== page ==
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Hearing reports out of Kabul, most Canadians feel shame and disgrace over how poorly we apparently evacuated people on the ground.
A number of these reports, primarily from former foreign correspondent Kevin Newman, claimed that every other country did better than Canada. For instance, according to Newman, while Canada dithered, the French carried out “ballsy” commando operations, rescuing hundreds of evacuees. Twice.
Yet the UK's Sky News, which tracked international numbers, reports that Canada airlifted significantly more evacuees, some 3700, than France’s 2100 (France’s prime minister has since upped their estimate to 2500).
Nor does Newman's claim that every other country did better than Canada hold up.
Table: Non-US Airlift Evacuation Count
* Not participants in NATO's Operation Resolute Support (January 2015-June 2021) Numbers compiled by Sky News.
Only the UK, Germany, Italy and Australia extracted more evacuees than we did, and only Australia and the UK airlifted more per capita of their population. Tellingly, all of them took part in NATO’s 38 nation Resolute Support Mission (RSM), which ran from 2015 through the summer of 2021. Canada, by contrast, has had no military ground operations in Afghanistan since 2014.
In other words, each country that airlifted more evacuees than Canada had better on-the-ground operational capacity, local intelligence, and months to prepare than we did.
The UK, for instance, which still had almost 1000 troops on the ground after the fall of Kabul, began its removal efforts in April.
And of all nations conducting major evacuation efforts, none has committed to accept more refugees than Canada. The UK matches our commitment of 20,000, but over 5 years. Australia has only committed to accept 3,000. Germany will take 10,000. Most EU nations are not releasing their refugee commitments yet.
Undoubtedly there is fair criticism of Immigration, Refugees and Citizenship Canada (IRCC) It’s inexcusable how cumbersome and unwieldy our processing management is at the best of times, let alone during a global crisis, when it most needs to be responsive and flexible. Government communications have been poor. Desperate people were left hanging and alone, apparently abandoned, as our last flight out of Kabul left.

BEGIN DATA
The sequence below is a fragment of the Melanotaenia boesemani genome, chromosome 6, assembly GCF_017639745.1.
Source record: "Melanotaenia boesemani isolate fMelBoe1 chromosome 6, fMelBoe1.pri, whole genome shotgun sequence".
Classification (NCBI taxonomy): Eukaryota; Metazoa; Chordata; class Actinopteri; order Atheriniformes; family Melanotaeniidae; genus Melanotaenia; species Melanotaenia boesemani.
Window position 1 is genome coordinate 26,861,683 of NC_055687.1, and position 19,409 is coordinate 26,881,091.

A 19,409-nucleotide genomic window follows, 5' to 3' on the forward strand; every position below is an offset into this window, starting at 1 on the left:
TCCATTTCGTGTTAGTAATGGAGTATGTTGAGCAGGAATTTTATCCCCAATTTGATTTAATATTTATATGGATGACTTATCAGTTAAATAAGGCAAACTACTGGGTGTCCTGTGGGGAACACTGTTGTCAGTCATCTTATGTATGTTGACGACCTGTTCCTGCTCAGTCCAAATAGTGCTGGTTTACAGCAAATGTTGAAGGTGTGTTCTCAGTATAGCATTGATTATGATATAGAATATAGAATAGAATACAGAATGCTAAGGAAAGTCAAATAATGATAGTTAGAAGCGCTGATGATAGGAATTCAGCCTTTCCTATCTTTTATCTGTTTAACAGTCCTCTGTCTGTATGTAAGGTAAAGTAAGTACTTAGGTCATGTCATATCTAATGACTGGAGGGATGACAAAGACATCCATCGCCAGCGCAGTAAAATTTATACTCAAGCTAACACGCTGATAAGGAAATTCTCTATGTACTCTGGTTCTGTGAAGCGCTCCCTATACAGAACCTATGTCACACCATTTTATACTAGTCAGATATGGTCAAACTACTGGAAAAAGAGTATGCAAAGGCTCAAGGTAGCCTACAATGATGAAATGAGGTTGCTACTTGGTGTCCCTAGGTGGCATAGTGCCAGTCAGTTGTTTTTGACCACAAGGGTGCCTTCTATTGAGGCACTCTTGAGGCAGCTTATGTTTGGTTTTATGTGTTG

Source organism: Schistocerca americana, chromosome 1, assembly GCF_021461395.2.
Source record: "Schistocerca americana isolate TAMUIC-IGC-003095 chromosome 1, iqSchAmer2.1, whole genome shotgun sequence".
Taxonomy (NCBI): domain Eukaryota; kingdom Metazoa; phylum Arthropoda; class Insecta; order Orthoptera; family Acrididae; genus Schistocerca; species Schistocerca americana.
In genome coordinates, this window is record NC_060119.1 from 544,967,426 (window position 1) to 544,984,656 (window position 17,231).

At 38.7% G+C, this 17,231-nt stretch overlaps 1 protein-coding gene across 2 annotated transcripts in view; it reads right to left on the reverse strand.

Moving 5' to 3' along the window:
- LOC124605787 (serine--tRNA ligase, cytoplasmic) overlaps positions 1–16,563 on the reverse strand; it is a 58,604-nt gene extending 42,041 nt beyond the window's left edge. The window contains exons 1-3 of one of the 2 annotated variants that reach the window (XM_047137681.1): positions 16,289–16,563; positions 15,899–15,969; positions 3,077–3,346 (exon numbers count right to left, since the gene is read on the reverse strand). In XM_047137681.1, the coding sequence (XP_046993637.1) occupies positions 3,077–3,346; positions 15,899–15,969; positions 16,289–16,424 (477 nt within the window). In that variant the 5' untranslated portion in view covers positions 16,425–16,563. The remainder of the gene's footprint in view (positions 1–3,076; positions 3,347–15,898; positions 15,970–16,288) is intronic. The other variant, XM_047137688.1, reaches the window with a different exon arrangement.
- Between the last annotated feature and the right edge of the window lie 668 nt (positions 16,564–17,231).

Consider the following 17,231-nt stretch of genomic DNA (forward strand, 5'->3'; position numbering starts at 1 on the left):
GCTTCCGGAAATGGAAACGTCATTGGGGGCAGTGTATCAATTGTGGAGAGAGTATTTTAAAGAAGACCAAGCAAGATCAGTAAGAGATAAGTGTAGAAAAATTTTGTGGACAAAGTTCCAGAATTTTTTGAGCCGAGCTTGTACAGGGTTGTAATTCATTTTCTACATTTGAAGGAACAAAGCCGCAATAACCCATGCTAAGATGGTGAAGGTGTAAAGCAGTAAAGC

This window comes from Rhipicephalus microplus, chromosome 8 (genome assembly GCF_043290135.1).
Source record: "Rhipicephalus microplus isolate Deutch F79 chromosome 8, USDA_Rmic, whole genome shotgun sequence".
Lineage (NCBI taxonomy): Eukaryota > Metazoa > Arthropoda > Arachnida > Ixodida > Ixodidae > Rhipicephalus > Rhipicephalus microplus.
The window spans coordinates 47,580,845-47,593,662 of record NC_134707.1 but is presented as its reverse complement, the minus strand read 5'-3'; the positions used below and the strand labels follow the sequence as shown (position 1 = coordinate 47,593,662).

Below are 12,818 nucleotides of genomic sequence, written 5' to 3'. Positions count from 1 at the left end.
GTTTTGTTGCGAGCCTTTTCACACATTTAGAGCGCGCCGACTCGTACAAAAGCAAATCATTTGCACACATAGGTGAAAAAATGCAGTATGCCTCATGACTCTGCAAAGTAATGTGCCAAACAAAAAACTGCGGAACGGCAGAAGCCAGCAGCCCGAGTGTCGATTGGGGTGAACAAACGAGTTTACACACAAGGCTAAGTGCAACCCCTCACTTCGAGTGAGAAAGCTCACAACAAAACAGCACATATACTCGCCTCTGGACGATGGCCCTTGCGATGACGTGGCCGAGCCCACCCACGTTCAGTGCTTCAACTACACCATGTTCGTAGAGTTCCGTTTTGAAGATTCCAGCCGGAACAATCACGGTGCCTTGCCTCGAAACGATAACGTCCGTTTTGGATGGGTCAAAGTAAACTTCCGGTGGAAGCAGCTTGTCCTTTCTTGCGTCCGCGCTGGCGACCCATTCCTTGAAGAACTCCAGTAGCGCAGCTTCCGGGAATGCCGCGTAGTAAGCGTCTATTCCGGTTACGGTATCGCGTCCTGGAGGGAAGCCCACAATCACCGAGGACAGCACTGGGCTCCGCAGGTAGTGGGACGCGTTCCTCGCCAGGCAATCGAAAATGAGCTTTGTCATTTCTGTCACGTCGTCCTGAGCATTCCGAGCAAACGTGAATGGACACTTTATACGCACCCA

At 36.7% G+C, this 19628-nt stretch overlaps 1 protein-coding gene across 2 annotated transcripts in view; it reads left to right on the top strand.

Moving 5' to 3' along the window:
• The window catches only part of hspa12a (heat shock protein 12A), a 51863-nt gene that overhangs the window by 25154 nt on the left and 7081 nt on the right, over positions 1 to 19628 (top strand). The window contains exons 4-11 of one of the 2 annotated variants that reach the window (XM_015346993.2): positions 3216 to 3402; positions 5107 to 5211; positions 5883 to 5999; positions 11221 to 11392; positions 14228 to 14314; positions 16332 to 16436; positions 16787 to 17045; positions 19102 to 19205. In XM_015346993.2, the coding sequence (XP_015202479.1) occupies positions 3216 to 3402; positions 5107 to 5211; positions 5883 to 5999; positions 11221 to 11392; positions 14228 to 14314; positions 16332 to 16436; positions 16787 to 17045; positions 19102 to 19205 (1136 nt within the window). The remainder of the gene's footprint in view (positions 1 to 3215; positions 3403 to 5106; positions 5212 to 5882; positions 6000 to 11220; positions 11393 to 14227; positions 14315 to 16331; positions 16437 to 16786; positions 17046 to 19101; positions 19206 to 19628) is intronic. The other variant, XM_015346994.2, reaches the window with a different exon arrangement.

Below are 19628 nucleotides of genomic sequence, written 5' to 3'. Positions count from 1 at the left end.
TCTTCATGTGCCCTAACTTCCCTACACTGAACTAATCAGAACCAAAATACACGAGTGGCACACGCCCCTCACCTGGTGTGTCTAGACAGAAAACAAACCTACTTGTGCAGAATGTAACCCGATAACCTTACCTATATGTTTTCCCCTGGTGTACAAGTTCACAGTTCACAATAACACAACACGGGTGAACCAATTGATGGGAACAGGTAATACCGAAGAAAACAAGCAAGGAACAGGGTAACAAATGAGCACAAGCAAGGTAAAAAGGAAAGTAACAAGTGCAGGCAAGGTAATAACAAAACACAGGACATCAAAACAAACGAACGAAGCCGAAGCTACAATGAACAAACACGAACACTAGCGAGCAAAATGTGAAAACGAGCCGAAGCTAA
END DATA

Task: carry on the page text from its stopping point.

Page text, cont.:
But the poor communications and bureaucratic red tape that plagued this effort also struck every other country conducting airlifts out of Kabul. Every one of them was forced to leave deserving people behind, and faces media stories at home condemning their apparent ineptitude.
That's not to make excuses. We should do better. The Afghanistan airlift disaster may not have been of our making, but we must shoulder responsibility where we can. No one is, or should be, cheering anywhere.
At the same time, we have a duty to be fair with criticism, and give credit where it’s due. Our soldiers in uniform and many others put their lives at risk to carry out an astonishingly difficult mission, all the while knowing that terrorists were waiting to attack.
Indeed, even as Western governments warned people away from the Kabul airport, or to leave it immediately due to the threat of an imminent terror attack, many journalists on social media expressed shame and outrage when Canada pre-emptively suspended its evacuation efforts.
When the expected attack came, it killed an estimated 170 people, including 13 American soldiers. Those dead could have been our soldiers, officials and citizens, but for our difficult decision to leave and spare them that fate.
What happened last week is deeply unfair to the many Canadians who struggled heroically to save thousands of lives as a nation fell and a city of 4.5 million people collapsed. Our soldiers should not be expected to showboat gonzo-style through the streets of Kabul, or be blown to bits in a terror attack to earn our respect.
Before the howls erupt on social media, it's incumbent on us to at least fact-check some of the more inflammatory claims. None of the information was secret.
Finally, Biden’s deadline of August 31 will come and go, but Afghanistan’s ongoing humanitarian catastrophe is here to stay. As if the Taliban and now ISIS K were not enough, hunger and possible starvation awaits as many as 14 million Afghans, according to the World Food Programme.
Last week Germany’s foreign minister Heiko Maas told Der Spiegel that Germany anticipates an Afghan exodus of between 500,000 to 5 million refugees. Given what will surely emerge as yet another humanitarian disaster, perhaps our focus and attention should turn to the fate of the Afghan people as a whole.
Even the ones who never worked a day for us.